Fixing the WorkChoices Mess
While the Rights at Work campaign has galvanised opposition to the Howard Government’s WorkChoices legislation, the debate about what sort of system should replace it is just hotting up.
Interview: A Life And Death Matter
Macquarie Street and Canberra are squaring off over safety in the workplace, NSW Minister for Industrial relations, John Della Bosca, explains what's at stake.
Unions: Fighting Back
When John Howard's building industry enforcer started threatening people's homes, one couple hit the road. Jim Marr met them in Sydney.
Industrial: What Cowra Means
The ruling on the Cowra abattoir case highlights the implications of the new IR rules, according to John Howe and Jill Murray
Environment: Scrambling for Energy Security
Howard Government hypocrisy is showcased in its climate change manoeuvring, Stuart Rosewarne writes:
Politics: Page Turner
A new book leaves no doubt about whether the faction came before the ego, Nathan Brown writes.
Economics: The State of Labour
The capacity of the state to shape the political economy and thus improve the social lives of the people must be reasserted, argues Geoff Dow.
International: Workers Blood For Oil
A new book by Abdullah Muhsin and Alan Johnson lifts the lid on the bloody reality of US backed democracy for Iraq's trade unions
History: Liberty in Spain
Worker Self-Management is good management. The proof in Spain was in Catalania, Andalusia and continues in the Basque Country, as Neale Towart explains.
Review: Go Roys, Make A Noise
Phil Doyle thought he'd find nostalgia, but instead Vulgar Press' new book, Maroon & Blue is a penetrating insight into the suburban mind under stress.
Spin Bowls Fair Pay
“Battler” Liberal on Safety
Radio Rentals Launches Hit
Under the Pump
Privacy Goes East
Which Bank Tossed Out of Court
Mum Lashes Feds
Sack Boss a Loser
Let's Fly AWA
Star City Bangs Wages Drum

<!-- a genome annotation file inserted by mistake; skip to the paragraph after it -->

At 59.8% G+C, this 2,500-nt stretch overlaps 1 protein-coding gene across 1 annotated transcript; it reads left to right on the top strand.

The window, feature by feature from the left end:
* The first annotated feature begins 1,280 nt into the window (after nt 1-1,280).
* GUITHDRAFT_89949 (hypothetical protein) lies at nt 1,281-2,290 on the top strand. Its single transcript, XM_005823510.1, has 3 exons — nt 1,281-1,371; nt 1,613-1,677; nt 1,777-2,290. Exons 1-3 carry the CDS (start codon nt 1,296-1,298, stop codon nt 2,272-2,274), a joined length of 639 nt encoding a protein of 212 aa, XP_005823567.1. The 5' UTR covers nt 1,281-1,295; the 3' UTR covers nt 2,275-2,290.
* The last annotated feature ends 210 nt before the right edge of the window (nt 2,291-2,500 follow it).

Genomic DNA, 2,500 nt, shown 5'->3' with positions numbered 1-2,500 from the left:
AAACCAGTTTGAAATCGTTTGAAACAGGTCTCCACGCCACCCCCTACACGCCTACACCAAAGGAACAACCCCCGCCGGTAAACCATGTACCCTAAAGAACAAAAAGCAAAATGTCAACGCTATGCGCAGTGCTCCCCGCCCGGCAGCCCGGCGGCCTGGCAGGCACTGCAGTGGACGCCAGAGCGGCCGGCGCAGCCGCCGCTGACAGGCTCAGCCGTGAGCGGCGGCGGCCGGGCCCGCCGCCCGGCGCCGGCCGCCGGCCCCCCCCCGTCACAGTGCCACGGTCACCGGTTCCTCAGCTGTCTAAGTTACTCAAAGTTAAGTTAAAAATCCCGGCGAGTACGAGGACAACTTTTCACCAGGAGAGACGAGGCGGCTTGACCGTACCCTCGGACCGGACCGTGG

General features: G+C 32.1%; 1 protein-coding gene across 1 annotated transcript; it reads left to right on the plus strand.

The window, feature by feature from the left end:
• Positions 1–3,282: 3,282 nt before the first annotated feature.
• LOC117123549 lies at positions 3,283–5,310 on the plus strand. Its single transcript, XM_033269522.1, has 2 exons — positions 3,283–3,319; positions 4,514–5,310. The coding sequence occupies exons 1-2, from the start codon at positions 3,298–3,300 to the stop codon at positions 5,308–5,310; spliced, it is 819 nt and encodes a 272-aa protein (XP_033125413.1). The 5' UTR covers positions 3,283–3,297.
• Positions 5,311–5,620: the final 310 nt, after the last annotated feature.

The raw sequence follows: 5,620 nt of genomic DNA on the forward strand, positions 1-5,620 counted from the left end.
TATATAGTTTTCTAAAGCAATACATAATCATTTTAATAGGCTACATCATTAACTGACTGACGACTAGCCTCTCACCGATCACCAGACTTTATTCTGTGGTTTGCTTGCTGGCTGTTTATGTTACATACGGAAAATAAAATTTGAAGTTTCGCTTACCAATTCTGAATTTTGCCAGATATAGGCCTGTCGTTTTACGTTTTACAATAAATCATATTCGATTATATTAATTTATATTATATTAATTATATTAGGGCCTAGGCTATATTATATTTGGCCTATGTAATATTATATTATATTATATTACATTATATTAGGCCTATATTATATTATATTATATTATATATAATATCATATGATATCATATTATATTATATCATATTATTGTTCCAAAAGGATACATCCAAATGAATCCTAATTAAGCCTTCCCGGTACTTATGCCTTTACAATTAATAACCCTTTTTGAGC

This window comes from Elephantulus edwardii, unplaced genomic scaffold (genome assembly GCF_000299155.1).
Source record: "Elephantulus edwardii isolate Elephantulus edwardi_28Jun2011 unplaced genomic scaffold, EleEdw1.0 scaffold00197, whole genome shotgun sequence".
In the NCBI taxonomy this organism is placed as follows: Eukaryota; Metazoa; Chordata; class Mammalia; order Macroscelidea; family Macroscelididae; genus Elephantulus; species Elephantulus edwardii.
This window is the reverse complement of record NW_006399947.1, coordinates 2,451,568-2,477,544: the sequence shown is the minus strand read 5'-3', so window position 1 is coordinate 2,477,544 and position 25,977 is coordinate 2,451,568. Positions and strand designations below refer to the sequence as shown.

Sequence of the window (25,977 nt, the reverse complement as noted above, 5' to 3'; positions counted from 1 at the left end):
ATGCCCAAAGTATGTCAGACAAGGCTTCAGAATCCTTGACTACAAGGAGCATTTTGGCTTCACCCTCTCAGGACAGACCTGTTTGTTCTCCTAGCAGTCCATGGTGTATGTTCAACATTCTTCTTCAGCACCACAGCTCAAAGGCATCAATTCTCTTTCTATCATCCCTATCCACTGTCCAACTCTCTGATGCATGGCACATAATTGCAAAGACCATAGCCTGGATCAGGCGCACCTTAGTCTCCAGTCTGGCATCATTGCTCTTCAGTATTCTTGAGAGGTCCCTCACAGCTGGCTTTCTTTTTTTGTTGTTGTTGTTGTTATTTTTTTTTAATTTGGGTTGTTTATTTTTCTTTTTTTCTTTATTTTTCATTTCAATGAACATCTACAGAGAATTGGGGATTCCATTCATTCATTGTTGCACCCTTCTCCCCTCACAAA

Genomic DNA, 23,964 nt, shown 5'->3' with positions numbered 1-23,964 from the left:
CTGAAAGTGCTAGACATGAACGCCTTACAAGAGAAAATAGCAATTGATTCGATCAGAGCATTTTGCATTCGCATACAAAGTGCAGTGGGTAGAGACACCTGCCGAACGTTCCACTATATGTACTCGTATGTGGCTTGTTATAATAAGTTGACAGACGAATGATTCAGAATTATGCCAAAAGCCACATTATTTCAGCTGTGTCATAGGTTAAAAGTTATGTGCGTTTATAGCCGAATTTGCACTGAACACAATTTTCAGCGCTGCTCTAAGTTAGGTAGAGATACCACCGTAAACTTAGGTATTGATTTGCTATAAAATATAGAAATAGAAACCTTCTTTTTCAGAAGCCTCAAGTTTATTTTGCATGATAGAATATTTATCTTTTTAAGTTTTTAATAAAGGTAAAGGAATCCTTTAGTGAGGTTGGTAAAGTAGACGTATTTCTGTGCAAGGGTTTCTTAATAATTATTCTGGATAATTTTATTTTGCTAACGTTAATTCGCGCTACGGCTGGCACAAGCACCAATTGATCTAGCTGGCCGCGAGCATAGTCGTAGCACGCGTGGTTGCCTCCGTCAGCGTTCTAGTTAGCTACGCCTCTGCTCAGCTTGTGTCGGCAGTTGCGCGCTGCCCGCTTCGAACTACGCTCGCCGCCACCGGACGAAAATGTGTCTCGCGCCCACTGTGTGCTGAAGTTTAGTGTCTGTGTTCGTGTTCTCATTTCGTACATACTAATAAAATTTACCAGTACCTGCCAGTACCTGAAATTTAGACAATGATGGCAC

Prof Offers AWA Lesson
Howard Stands By His Men
Wife Miscarries After Attack
Activist's What's On!
The Locker Room
Phil Doyle plays by the rules
Chapter One - Tommy and "The Boy"
Love Me Slender
Ian West wonders what might happen if the NSW Coalition actually did win power next March at the State elections.
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Prof Offers AWA Lesson
Bosses at Australia's oldest university believe workers will be 'cautious' in taking up AWAs being offered to 5,500 staff.
Sydney Uni vice chancellor, Professor Gavin Brown, admits they are offering the AWAs so they can pocket $13 million in Federal government funding.
"Examples from other sectors suggest that staff will be properly cautious," says Professor Brown.
The AWAs, which were offered to staff via an email, contain a non-guaranteed 6% performance bonus, while making it easier to sack staff and take disciplinary action
A statement from the university says the offer is to ensure that the University of Sydney complies with the Federal Government's Higher Education Workplace Relations Requirements, which ties $13million worth of funding to the AWAs being offered.
The statement also said staff taking up AWAs accepted "risks of simplified procedures for disciplinary action and employment termination".
Other conditions at risk include all leave arrangements; academic freedom; and no access to the Australian Industrial Relations Commission to arbitrate disputes says Michael Thomson, President of the NTEU Branch at the University of Sydney.
"Universities should be about excellence in teaching and research, not about ideological warfare," says Thomson.
Like all other Universities, the University of Sydney is required to offer AWAs to all staff by a 30 August deadline in order to be eligible for its share of a $260 million pool of funding.
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